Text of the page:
Last week I had fairly significant eye surgery and for a couple of days knew what it was like to be one-eyed, and even now am operating with a good right eye and a still very blurry, sore left one. Strangely enough this minor trauma seems to have given me an even better vision of matters not requiring perfect eyesight.
The tragedy of Christchurch has brought a greater focus for me about things of faith and more particularly our work here in the Mid North Coast Presbytery.
A great risk of church life is that you can easily find yourself living in a kind of bubble. Our world becomes walled in by the need to simply keep things going. The trauma of the Christchurch shootings has hopefully shocked us out of any bubbles that may insulate us from what is sometimes terribly real.
I travel around congregations quite a bit these days, and I am very aware that so many of our congregations are doing a fair old job of looking after our own; but we generally seem to struggle to make meaningful connections with those outside our doors. I would also like to say that we may not even be really engaging with our own as well as we think.
A couple of weeks back Veronica and I – along with a number of local UCA people – attended the opening of the new Wesley Mission Hub operation in the heart of Taree’s CBD. Wesley have more than twenty people employed in supporting the marginalised across a wide area of this part of our presbytery.
The next morning I enjoyed a lengthy breakfast conversation with Rev Keith Garner, the Superintendent Minister of Wesley Mission. We shared a little of our personal faith journeys and considered what a stronger partnership with Wesley might look like for us locally. It was easily the most encouraging and uplifting couple of hours that I have experienced for a long time.
I have spent most of my ministry life as a change agent. Either revitalising an existing scenario and encouraging fresh hope, or even going to completely new ground and start to turn over the soil, discovering what the Spirit might be saying in this new place. I have never been particularly interested in spiritual museums where we allow nostalgia to reign and make sure that we keep the dust under control.
If all that we do is remind people of what was, and affirm the flock of what is, without allowing the light of what might be to break through, then we are in a very difficult and sad place indeed.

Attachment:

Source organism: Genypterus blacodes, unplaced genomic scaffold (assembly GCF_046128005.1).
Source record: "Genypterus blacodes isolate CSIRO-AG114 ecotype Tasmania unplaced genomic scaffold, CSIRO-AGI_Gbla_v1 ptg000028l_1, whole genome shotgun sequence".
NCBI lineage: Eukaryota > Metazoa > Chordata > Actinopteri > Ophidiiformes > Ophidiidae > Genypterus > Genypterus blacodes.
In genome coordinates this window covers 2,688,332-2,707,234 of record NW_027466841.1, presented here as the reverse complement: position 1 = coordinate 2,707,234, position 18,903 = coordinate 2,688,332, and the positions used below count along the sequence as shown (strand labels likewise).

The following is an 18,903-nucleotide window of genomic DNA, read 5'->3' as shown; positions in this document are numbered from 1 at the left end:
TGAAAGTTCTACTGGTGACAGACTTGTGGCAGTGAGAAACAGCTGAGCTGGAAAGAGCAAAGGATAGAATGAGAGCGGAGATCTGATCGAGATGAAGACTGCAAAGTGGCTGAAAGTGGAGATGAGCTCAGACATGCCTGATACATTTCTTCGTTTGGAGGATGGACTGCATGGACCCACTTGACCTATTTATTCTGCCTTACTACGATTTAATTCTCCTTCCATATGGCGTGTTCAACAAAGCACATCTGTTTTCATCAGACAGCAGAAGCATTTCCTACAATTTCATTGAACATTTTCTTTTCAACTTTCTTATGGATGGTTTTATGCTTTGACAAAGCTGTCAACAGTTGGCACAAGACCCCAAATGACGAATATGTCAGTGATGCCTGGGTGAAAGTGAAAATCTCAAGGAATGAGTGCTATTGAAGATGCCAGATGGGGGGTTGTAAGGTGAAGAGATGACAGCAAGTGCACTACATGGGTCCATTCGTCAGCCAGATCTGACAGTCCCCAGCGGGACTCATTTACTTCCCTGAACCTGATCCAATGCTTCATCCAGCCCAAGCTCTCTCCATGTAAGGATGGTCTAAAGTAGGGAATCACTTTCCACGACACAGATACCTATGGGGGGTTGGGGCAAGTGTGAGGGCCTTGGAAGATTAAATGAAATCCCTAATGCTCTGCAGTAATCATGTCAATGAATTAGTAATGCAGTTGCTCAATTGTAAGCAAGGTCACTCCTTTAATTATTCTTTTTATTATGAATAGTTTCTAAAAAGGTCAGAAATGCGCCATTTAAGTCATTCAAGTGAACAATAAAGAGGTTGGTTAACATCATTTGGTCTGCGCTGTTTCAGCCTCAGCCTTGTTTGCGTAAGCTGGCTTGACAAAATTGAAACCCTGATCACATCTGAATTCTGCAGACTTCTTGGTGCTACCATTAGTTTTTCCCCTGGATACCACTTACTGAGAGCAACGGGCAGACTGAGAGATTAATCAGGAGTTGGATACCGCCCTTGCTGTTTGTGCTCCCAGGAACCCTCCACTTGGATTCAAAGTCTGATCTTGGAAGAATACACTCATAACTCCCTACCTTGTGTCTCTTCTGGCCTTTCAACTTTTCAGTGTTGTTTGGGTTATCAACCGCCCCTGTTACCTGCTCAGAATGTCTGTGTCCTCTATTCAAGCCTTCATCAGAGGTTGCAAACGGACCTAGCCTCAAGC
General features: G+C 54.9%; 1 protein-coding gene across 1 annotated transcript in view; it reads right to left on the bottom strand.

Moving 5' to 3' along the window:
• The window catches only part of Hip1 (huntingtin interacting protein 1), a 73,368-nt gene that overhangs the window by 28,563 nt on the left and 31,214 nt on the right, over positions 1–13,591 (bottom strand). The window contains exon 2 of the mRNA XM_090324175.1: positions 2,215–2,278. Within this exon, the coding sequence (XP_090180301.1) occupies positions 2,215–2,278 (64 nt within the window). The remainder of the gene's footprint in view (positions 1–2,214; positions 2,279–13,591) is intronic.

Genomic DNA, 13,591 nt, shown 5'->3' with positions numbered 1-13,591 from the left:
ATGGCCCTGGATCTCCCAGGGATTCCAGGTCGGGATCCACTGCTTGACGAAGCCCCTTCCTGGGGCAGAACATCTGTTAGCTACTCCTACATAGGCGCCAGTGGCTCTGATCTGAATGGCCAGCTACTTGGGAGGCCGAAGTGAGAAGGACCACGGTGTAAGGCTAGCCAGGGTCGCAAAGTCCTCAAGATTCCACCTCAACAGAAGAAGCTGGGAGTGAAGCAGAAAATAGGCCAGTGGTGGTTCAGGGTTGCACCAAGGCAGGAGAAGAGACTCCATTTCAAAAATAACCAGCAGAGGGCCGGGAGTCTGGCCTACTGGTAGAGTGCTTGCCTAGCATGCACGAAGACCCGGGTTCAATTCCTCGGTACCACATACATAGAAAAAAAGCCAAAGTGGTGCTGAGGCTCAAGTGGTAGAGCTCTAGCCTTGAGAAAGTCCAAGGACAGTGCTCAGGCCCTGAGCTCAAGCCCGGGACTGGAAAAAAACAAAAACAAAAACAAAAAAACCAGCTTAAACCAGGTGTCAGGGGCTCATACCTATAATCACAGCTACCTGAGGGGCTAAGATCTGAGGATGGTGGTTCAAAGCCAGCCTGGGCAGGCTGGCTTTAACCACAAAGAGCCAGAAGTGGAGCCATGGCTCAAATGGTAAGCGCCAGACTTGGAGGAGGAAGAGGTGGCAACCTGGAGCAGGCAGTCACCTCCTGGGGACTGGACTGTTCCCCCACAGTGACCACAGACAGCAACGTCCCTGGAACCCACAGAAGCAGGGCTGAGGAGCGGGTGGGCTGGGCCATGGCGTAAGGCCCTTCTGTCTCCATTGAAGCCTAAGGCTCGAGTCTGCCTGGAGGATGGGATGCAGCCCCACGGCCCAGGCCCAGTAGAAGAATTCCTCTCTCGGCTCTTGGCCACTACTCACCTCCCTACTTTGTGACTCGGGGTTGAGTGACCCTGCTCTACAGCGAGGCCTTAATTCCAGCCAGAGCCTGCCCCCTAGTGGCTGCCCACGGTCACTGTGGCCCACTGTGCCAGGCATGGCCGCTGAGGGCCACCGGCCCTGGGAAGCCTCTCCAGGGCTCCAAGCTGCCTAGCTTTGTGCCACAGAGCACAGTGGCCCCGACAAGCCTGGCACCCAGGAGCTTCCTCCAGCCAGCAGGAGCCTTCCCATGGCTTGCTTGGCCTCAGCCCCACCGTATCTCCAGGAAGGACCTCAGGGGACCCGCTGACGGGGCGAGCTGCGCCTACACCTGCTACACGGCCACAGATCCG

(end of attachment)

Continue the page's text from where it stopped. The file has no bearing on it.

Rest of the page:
The common concerns over my now more than two years as Chair of this presbytery have been invariably self-focused. For all of my experience in new church work and that much under used word: evangelism; most of the contact I have revolves around what I collectively call ‘stuff’.
The stuff can be about my least favourite church subject; regulations (though they are important as our General Secretary reminded us last month). It can be stuff that concerns finance, disagreement about theology and / or doctrine, personality clashes, ministers (generally the lack thereof) and all of this stuff can be sometimes be mixed in with a solid mix of suspicion, cynicism and distrust, to make a less than savoury cake for people to enjoy.
As with all of us I have a whole Bible full of favourite stories and texts; but the one that I am regularly drawn back to is the story of Jesus and Zacchaeus. This story was a part of my formation of faith and whenever I stray into that necessary, but not always helpful stuff, I will go back to this story in Luke 19.
Zacchaeus, marginalised, friendless and likely despised by many, is called down from his ridiculous position up a sycamore tree to be the host of Jesus for dinner.
‘So he hurried down and was happy to welcome him.’
And all of the good people who witnessed this amazing moment rejoiced over this event? Well, no, they grumbled:
‘All who saw it began to grumble and said, “He has gone to be the guest of one who is a sinner.”’’
When Jesus called Zacchaeus down from that tree, he offered a simple message to this reviled Tax Collector. He said; ‘You belong.’ ‘You are one of us.’ He didn’t do a background check, sort out his faulty theology or list all of the reasons that he didn’t belong.
‘Today salvation has come to this house, because he too is a son of Abraham. For the Son of Man came to seek out and to save the lost.'
The enduring image of the Christchurch horror for me has been the moment that the New Zealand Prime Minister, Jacinda Ardern comforted the Muslim community wearing the traditional hijab. The PM is apparently an atheist.
When Julia Gillard became Prime Minister someone rang me to ask that I pray against this atheist lady who had assumed the ultimate position of authority in Australia?! Really?
My call as a pastor / leader / evangelist is to be active in both Word and Deed, something that Wesley Mission is very big on. My challenge is to call others to prick our various churchy bubbles, cease dusting the museum exhibits and simply BE the disciples of Jesus we are called to be. You don’t even need eyes for that! Just a heart for all.
Blessings – John